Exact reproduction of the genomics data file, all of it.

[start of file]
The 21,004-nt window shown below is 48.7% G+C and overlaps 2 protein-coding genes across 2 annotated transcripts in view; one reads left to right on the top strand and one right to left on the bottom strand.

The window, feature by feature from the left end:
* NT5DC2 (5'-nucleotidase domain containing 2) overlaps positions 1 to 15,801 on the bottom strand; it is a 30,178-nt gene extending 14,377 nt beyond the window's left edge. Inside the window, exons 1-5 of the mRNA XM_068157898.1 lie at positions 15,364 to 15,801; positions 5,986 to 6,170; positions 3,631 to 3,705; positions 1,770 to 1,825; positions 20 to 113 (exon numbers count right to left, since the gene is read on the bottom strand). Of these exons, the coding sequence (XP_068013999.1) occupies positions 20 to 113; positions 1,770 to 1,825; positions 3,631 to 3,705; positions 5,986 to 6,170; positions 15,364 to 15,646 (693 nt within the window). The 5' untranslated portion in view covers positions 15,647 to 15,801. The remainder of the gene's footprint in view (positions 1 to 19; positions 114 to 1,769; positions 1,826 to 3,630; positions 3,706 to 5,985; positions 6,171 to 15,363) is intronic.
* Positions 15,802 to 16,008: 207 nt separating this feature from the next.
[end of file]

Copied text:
The 21,004-nt window shown below is 48.7% G+C and overlaps 2 protein-coding genes across 2 annotated transcripts in view; one reads left to right on the top strand and one right to left on the bottom strand.

The window, feature by feature from the left end:
* NT5DC2 (5'-nucleotidase domain containing 2) overlaps positions 1 to 15,801 on the bottom strand; it is a 30,178-nt gene extending 14,377 nt beyond the window's left edge. Inside the window, exons 1-5 of the mRNA XM_068157898.1 lie at positions 15,364 to 15,801; positions 5,986 to 6,170; positions 3,631 to 3,705; positions 1,770 to 1,825; positions 20 to 113 (exon numbers count right to left, since the gene is read on the bottom strand). Of these exons, the coding sequence (XP_068013999.1) occupies positions 20 to 113; positions 1,770 to 1,825; positions 3,631 to 3,705; positions 5,986 to 6,170; positions 15,364 to 15,646 (693 nt within the window). The 5' untranslated portion in view covers positions 15,647 to 15,801. The remainder of the gene's footprint in view (positions 1 to 19; positions 114 to 1,769; positions 1,826 to 3,630; positions 3,706 to 5,985; positions 6,171 to 15,363) is intronic.
* Positions 15,802 to 16,008: 207 nt separating this feature from the next.